Just days from now, some of the top amateur baseball players in the country will see their dreams come true as they become professional prospects. Where they'll fall, nobody truly knows.
Names like Carlos Rodon, Michael Conforto and Alex Jackson have been on the radar for years. Meanwhile, players such as Brady Aiken, Jeff Hoffman and Touki Toussaint have shot up to the top of the class recently.
While some like Hoffman and Erick Fedde have injury questions coming into the draft, both are still projected to go in the first round. For teams at the bottom of the first round that already have talent at the MLB level, taking a risk on a player might pay off in the long run.
As the draft nears, let's take a look at some of the top players and where they might fall on Thursday night.
Carlos Rodon, LHP, N.C. State: No. 1 Overall; Houston Astros
Maybe it's just stubborn, but the notion that Rodon is going anywhere other than the Houston Astros doesn't seem right.
The 6'3", 234-pound left-hander has been solid throughout his college career and was simply on a team that performed poorly on offense all season. Rodon finished with a 6-7 record but did so with a 2.01 ERA, three complete games and a 117-31 strikeout-to-walk ratio.
Will Rodon go No. 1 overall?
Jonathan Mayo of MLB.com provides his reasoning for the N.C. State ace as the No. 1 pick: "A slow start left Rodon's status as the top pick in question. One of the big high school pitchers below could still be Houston's choice, but here's saying the N.C. State lefty has done enough to reclaim the spot."
Rodon is still the strongest pitching prospect in this year's class despite the perceived struggles he experienced this season. While the Wolfpack fell short of their hopes of returning to the College World Series, the lefty will still thrive and join Mark Appel as potential future aces for Houston's staff.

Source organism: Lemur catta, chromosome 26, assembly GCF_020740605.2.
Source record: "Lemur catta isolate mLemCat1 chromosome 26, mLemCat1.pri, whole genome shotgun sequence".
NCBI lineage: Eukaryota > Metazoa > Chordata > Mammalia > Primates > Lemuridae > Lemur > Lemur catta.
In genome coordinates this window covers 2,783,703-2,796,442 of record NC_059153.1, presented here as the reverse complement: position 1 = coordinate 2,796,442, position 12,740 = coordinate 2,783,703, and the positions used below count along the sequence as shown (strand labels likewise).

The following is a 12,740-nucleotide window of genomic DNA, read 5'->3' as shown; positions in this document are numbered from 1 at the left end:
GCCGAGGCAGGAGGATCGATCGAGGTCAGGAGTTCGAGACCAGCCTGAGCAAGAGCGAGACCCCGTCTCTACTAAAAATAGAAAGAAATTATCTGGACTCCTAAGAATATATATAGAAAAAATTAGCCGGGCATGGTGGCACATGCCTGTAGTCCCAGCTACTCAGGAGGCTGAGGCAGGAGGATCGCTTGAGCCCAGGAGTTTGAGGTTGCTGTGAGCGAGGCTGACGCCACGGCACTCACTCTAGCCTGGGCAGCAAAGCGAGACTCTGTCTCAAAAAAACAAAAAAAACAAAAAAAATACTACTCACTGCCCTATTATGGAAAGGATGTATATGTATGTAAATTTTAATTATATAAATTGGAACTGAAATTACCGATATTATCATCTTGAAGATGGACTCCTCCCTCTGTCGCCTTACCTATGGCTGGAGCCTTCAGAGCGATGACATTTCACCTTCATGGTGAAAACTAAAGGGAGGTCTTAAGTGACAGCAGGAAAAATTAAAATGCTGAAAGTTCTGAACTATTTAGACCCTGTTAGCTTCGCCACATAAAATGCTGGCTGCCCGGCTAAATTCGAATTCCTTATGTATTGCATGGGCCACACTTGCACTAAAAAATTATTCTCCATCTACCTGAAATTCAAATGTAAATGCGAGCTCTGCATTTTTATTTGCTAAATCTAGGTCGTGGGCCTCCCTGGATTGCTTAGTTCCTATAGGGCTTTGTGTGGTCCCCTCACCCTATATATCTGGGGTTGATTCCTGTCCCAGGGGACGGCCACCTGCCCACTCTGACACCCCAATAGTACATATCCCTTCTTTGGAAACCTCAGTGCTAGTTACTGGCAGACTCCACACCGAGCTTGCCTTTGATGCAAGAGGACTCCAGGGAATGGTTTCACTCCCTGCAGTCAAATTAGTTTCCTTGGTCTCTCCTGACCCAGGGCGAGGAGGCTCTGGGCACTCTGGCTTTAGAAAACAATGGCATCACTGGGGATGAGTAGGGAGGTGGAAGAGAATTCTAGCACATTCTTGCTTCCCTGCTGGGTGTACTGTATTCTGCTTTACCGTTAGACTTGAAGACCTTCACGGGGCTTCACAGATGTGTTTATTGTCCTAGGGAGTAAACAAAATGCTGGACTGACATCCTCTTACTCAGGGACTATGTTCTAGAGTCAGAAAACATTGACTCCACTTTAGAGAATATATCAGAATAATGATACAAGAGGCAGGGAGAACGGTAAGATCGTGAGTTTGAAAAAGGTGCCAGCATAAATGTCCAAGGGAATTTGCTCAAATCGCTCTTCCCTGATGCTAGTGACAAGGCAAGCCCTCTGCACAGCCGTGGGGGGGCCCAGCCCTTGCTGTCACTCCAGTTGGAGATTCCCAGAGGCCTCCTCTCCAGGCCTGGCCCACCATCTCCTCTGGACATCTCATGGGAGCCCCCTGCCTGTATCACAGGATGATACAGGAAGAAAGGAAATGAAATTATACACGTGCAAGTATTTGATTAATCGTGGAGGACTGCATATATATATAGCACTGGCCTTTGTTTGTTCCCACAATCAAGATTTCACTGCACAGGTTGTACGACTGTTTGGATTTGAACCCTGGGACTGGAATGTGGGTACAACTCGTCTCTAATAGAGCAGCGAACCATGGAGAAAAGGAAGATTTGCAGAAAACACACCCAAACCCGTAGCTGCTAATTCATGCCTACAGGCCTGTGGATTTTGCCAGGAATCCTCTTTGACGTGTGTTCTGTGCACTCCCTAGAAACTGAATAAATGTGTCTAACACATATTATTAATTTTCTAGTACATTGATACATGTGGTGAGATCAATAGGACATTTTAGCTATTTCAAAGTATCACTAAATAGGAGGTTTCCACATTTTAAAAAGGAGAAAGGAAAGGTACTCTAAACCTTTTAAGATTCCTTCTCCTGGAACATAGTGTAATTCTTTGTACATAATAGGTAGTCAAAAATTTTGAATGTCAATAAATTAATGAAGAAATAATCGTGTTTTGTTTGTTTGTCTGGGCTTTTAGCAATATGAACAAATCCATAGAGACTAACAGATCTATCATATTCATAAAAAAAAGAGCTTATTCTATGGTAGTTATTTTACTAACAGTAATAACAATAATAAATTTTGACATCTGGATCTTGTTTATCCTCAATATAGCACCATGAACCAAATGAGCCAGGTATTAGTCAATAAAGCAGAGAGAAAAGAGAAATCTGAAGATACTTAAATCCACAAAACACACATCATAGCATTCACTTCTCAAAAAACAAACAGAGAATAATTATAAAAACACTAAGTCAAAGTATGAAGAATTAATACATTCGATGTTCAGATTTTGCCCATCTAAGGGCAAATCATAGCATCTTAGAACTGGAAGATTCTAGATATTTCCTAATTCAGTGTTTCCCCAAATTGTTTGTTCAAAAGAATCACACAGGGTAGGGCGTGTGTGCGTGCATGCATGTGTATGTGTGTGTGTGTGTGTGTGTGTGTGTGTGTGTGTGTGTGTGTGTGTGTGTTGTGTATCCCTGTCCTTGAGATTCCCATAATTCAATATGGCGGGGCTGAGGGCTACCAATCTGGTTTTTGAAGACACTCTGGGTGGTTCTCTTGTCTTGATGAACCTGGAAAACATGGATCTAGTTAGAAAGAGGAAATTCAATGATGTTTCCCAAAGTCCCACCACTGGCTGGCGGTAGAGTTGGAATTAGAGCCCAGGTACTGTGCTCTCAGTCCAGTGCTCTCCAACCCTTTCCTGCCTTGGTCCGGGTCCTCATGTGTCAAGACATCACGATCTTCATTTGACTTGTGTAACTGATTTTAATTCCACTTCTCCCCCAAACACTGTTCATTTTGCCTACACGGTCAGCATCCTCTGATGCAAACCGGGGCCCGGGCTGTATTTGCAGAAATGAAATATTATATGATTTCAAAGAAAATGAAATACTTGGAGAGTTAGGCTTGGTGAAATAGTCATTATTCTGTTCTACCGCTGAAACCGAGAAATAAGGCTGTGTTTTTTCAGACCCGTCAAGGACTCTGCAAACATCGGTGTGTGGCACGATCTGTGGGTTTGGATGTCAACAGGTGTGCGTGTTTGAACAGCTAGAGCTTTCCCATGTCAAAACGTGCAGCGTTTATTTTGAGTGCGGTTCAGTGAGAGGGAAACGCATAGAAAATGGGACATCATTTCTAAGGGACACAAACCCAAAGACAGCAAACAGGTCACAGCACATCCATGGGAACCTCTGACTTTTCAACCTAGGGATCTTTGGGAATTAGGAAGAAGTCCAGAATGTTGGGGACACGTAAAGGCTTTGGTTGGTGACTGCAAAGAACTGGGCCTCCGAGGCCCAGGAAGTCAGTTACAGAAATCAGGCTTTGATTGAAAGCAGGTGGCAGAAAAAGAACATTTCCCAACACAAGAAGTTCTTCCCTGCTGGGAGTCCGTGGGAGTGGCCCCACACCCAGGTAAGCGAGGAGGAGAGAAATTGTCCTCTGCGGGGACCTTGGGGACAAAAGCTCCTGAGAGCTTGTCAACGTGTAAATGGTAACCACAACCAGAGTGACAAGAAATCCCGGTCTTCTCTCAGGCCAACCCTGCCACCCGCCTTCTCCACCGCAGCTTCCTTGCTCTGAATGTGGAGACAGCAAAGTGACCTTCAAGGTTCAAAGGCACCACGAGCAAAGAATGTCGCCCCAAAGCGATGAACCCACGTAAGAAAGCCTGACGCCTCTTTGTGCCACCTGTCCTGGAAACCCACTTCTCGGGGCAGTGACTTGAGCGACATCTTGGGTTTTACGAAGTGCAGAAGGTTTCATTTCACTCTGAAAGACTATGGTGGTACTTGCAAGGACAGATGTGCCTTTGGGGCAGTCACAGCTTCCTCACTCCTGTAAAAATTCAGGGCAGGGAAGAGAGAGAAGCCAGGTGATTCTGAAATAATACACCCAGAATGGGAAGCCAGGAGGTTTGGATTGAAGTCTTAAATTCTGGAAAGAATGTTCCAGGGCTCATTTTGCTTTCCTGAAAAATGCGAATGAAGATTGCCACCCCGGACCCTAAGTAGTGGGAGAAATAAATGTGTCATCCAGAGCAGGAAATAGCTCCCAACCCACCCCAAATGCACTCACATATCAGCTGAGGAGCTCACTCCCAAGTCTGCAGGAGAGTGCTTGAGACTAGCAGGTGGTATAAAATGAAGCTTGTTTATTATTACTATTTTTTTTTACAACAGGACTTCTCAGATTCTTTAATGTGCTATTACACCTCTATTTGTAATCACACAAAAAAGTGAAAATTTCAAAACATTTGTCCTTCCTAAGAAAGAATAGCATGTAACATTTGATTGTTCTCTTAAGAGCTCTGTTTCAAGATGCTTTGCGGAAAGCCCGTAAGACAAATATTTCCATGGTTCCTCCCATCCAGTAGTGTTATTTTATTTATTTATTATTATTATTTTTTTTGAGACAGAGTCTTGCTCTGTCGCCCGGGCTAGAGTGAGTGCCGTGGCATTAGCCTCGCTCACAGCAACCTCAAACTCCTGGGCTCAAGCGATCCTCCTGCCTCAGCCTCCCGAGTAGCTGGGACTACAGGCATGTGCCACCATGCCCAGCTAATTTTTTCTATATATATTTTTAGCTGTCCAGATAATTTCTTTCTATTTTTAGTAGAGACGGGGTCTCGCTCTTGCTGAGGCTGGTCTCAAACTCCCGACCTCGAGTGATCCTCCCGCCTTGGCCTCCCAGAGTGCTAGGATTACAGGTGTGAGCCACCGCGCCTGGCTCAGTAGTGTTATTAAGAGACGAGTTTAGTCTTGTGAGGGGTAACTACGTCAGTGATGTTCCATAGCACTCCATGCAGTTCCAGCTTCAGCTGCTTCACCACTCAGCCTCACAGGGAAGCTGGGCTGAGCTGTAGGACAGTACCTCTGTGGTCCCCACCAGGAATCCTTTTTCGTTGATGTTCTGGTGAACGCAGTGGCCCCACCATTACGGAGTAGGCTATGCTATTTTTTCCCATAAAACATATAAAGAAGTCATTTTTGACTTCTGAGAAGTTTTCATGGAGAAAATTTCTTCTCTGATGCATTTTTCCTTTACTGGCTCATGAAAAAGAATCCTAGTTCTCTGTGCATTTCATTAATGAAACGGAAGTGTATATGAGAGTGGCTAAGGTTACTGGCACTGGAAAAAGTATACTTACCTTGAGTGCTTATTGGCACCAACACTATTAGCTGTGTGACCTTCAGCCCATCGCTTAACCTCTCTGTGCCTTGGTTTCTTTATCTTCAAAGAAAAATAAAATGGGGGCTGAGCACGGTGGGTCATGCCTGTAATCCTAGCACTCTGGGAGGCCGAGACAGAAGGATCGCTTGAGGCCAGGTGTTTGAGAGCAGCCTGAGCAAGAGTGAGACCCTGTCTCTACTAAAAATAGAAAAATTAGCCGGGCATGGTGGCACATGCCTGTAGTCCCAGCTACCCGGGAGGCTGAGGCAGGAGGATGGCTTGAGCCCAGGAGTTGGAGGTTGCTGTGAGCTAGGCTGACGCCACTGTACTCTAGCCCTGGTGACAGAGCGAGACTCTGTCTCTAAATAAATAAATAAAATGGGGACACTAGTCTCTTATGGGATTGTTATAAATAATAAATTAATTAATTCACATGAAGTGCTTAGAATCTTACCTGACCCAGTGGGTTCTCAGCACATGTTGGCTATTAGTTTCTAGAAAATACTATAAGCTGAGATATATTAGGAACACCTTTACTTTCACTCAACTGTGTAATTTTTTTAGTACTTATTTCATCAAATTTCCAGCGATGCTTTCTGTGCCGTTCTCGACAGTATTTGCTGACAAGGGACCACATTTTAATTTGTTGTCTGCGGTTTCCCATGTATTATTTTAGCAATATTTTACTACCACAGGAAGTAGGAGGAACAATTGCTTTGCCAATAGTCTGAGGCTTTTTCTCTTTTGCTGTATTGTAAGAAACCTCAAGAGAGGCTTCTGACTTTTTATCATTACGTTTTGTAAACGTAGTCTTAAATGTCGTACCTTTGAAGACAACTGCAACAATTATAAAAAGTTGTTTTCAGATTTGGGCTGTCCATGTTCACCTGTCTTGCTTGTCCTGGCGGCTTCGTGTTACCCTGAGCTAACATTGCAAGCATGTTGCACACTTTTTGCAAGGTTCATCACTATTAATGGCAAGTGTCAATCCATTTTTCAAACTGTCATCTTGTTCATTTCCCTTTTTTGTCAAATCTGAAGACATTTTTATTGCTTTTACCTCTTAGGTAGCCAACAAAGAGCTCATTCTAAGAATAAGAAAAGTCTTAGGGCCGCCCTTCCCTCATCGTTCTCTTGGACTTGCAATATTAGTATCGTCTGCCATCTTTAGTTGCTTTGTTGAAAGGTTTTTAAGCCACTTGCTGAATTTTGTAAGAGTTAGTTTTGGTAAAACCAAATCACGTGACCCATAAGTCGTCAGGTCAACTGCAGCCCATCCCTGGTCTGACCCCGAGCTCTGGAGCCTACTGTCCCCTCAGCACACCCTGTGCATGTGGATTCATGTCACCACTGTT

Alex Jackson, C/OF, Rancho Bernardo HS: No. 2 Overall; Miami Marlins
Will he be an outfielder or will he slot behind the plate? With a bat like Jackson's, it really doesn't matter.
One of the highest risers in the last year thanks to his monstrous production at the plate, Jackson will go as the top overall position player in the draft. As the Miami Marlins mull over who they should take, the versatility of Jackson will give them a massive amount of upside at either position moving forward.
While there is a plethora of talented bats and dynamic all-around players in the draft, Jim Callis of MLB.com believes Jackson is the best:
Jackson offers exciting bat speed from the right side of the plate. He has natural loft in his swing, plenty of strength in his 6-foot-2, 215-pound frame and the capability to hit monster blasts to any part of the ballpark. Jackson's swing can get a bit long at times, but he generally does a fine job of covering the plate and barreling balls, boding well for his ability to hit for average.
Jackson profiles as a middle-of-the-order hitter, though at what position he'll do his damage at remains to be seen. He certainly has the tools necessary to remain behind the plate, with above-average arm strength and good agility. As with most high school catchers, Jackson's receiving requires some work to bring it up to Major League standards.
Unlike some of the other teams near the top of the draft, the Marlins already have a wealth of pitching slowly developing in the minors. And with the likes of Jose Fernandez eventually returning after Tommy John surgery, adding another power bat would provide a boost to the lineup for the future.
Jeff Hoffman, RHP, East Carolina: No. 14; San Francisco Giants
A young man with all the talent to compete to be an ace at the MLB level, Hoffman simply had one setback that hurt his draft stock.
When healthy, Hoffman has the makings of a supremely talented pitcher at the next level. Clint Longenecker of Baseball America provides one National League scout's thoughts on the right-hander before the injury:
If the guys were swinging with wood today, he would have broken about four or five bats. A few of us were talking about whether he or (ECU righthander) David Lucroy, who is also a groundball pitcher, will have a higher groundball rate this year. It will probably be Lucroy because at this level, guys are going to swing over the top of Hoffman’s fastball because of how much sink he gets. But at the next level, it will be Hoffman.
While most baseball fans will be wowed by strikeout pitchers, Hoffman provides consistency that projects better as a professional pitcher. If he can remain healthy over the next few years, the righty will thrive at the minor and major league level.
For a team like the San Francisco Giants that already have a wealth of pitching at the MLB level, developing Hoffman to take over for Tim Hudson or Tim Lincecum looks like a smart move.
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